Multiple medication (polypharmacy) and chronic kidney disease in patients aged 60 and older: a pharmacoepidemiologic perspective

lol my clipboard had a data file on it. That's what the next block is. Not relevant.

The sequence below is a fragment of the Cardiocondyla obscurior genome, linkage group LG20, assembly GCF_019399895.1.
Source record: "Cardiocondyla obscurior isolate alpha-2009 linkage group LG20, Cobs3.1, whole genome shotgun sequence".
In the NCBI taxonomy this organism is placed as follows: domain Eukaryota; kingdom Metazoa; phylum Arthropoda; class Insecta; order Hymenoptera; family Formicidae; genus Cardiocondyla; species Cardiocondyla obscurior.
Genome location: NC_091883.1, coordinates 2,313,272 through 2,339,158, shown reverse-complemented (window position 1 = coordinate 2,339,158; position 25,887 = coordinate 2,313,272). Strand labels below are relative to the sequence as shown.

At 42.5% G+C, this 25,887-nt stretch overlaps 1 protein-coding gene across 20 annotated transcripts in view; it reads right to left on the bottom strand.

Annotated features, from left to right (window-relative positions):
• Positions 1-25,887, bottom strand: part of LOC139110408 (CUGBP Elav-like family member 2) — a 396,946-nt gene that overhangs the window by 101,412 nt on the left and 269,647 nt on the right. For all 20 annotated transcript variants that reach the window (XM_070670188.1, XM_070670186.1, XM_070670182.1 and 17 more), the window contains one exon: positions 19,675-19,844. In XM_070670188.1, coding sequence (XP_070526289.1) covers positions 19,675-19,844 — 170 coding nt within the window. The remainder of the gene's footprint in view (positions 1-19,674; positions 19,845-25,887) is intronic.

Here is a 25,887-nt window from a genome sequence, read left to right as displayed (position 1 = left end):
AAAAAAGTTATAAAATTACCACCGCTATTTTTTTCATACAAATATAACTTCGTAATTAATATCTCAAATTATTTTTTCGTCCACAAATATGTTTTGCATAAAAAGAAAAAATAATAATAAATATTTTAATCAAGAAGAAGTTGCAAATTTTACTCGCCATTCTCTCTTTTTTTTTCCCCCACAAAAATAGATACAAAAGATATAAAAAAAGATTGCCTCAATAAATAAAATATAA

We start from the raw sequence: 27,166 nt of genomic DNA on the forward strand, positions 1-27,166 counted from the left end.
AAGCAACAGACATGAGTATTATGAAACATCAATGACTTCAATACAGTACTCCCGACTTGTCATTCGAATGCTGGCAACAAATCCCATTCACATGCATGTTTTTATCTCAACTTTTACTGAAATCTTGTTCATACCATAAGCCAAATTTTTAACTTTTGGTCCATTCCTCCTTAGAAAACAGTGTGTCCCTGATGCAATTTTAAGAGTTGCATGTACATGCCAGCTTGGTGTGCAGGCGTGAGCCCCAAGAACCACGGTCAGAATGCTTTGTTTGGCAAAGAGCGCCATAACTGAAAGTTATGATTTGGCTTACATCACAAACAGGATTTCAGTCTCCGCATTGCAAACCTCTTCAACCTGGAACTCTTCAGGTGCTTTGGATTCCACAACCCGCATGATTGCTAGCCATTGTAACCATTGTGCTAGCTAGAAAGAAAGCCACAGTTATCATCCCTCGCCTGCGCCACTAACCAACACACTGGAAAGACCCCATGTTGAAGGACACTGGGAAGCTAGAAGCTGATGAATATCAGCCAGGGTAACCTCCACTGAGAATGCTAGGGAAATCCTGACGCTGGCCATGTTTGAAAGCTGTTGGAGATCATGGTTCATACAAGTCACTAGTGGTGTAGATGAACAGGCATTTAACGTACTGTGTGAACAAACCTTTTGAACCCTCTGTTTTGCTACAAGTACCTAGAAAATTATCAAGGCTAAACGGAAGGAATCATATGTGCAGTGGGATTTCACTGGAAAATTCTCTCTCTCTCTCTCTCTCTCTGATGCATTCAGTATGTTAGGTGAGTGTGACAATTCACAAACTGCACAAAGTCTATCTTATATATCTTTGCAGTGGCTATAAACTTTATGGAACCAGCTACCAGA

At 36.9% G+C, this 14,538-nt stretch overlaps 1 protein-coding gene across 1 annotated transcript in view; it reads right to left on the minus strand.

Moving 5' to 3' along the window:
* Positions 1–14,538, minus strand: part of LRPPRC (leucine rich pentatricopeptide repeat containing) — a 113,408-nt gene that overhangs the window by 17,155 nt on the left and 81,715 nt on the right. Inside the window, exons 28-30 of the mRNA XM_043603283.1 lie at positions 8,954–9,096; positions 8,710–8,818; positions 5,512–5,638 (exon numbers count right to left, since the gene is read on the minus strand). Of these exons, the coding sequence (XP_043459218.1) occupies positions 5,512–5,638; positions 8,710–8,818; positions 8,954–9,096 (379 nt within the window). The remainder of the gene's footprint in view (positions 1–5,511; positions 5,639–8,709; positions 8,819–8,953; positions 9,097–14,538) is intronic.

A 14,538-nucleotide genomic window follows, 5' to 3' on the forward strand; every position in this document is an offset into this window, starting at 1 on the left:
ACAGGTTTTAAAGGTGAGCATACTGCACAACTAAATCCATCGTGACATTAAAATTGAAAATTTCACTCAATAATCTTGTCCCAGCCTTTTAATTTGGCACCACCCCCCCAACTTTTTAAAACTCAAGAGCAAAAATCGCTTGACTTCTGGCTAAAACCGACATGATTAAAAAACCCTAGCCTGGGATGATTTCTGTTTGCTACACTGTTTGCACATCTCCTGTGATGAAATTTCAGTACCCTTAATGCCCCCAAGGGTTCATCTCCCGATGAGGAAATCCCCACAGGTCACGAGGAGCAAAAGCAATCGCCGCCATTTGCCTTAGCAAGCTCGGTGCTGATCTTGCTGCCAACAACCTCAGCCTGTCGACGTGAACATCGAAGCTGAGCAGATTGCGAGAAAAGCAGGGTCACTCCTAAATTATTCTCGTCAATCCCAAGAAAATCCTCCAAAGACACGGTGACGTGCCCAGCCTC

Few studies have examined whether there was an independent association between multiple medication use and risk of chronic kidney disease (CKD), with adjustment for cardiometabolic factors. In the study, the authors aimed to examine this association using a nationally representative sample in CKD patients aged 60 and older. Subjects aged ?60 years (n = 1306) who participated in the 2011-2012 National Health and Nutrition Examination Survey were analysed cross-sectionally. CKD was defined using the CKD Epidemiology Collaboration (CKD-EPI) equation i.e. estimated glomerular filtration rate (eGFR) < 60ml/min/1.73 m(2). Patients with multiple medications were classified as those having five or more prescription medications per day. All data analysis was performed using SAS 9.3 version. The results showed that the prevalence of CKD among age group ?80 years, age group 70-79 years and age group 60-69 years were 73.26%, 55.76% and 27.03% respectively (p < 0.001). About half of hypertension (HTN) and diabetic patients aged ?60 years had CKD. The prevalence of CKD in patients with cardiovascular disease (CVD) was 60.57%. The logistic regression model without adjustment reflects that those on multiple medications (?5 medications/day) had 1.53 (1.02-2.31) times as likely (53% increase) to have CKD compared with those on <5 medications/day. After adjustment for age, CVD, HTN and diabetes mellitus (DM), the odds of CKD for multiple medications appeared to have a protective effect, although it did not reach statistical significance. The adjusted odds ratio [fusion_builder_container hundred_percent="yes" overflow="visible"][fusion_builder_row][fusion_builder_column type="1_1" background_position="left top" background_color="" border_size="" border_color="" border_style="solid" spacing="yes" background_image="" background_repeat="no-repeat" padding="" margin_top="0px" margin_bottom="0px" class="" id="" animation_type="" animation_speed="0.3" animation_direction="left" hide_on_mobile="no" center_content="no" min_height="none"][95% confidence interval (CI)] was 0.89 (95% CI: 0.60-1.34); it showed an 11% decreased odds of CKD in patients who were taking multiple medications. The adjusted odds ratio for patients with CVD was 1.38 (95% CI: 0.97-1.98), HTN 1.13 (95% CI: 0.80-1.6), DM 1.78 (95% CI: 1.26-2.51) in age group 70-79 years 3.2 (95% CI: 2.1-4.87) and in age ?80 years 6.98 (95% CI: 4.02-12.11) compared with age group 60-69 years old, respectively. The authors concluded that no significant independent association was detected between use of multiple medications and CKD. The switchover of odds for multiple medication suggested a confounding effect of covariates; further prospective studies are required to find the individualized effect of multiple medications on CKD. Authors: Sutaria A, Liu L, Ahmed Z. ;Full Source: Therapeutic Advances in Cardiovascular Disease. 2016 Feb 25. pii: 1753944716634579. [Epub ahead of print] ;[/fusion_builder_column][/fusion_builder_row][/fusion_builder_container]